Circular Economy: How the Shift is Already In Motion
KA @ stock.adobe.com
Waste is a human invention. An invention so ingrained and naturalized that humans ignore the fact that waste must go somewhere and will have some impact in one form or fashion. “Take, make, waste” has been the unquestionable capitalist mantra, where natural resources were assumed to be infinite and subject to human desire. The linear approach has become the economic norm as modern civilizations grew, and the industrial mindset consolidated as a synonym for growth. For Kate Raworth, economist and author of Doughnut Economics, we live in “an economic era that has come to be known as the Great Acceleration, thanks to its extraordinary surge in human activity. Between 1950 and 2010, the global population almost trebled in size, and the real World GDP increased sevenfold. Worldwide, freshwater and energy use increased fourfold, and fertilizer use rose over tenfold.”
Human activity has defied many challenges and demonstrated several breakthroughs over the last few decades. From tackling cholera, typhus, and tuberculosis to providing heat and interconnecting the world through the Internet, the 20th century was marked by the introduction of heavy industrial machinery and the progress made through the use of cutting-edge technology in scientific studies. The process of automatization induced fervent excitement over the shift of goods away from how humans used to live in the past. After living through moments of decay when World War I and II drove millions of people into extreme poverty, industrial automatization seemed to be the answer to avoid economic affliction. Even so, along with the progress come severe consequences directly resulting from these achievements. Society needs to determine if these advancements were indeed necessary, or the only way, to have made such an evolutionary leap.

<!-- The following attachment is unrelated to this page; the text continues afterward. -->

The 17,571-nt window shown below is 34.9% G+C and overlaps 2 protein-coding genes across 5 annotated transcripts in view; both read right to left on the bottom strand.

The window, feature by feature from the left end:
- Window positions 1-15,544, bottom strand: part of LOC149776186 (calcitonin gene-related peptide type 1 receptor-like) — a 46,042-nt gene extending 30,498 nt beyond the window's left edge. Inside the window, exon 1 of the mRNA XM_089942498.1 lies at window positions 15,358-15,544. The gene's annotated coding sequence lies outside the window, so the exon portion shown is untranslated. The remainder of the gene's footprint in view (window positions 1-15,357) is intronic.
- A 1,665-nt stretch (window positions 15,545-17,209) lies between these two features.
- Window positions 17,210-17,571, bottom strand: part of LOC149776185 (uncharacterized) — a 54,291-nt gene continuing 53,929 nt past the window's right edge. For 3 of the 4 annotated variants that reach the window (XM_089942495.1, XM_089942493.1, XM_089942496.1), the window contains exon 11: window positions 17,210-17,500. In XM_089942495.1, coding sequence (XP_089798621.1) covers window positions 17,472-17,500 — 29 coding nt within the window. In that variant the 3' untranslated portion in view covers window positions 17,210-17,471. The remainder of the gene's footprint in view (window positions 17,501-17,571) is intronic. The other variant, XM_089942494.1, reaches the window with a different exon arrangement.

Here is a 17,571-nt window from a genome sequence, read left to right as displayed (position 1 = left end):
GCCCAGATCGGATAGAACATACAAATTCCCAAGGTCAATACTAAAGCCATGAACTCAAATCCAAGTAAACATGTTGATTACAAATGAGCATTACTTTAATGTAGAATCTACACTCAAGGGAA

This noncircular economic approach contains a significant number of consequences for our environment regarding waste production and management. Every year 2.1 billion tons of municipal solid waste is generated, yet a mere 16% is recycled, and 46% is disposed of unsustainably. More specifically, over 95% of the value of plastic packaging is wasted annually, at a price tag of up to US$120 billion. We have produced around 8.3 billion tons of plastic thus far, and an estimated 10 million tons has made its way into the ocean. The consequences go far beyond the waste problems; every day, almost 40 million liters of wastewater originating from industrial complexes, agricultural sites, and municipal sewage systems, breaches rivers and other bodies of water, compromise water availability and security for communities all over the world. Humans have been applying the same linear attitude towards one of the most precious substances on Earth, damaging ecosystems along with public health.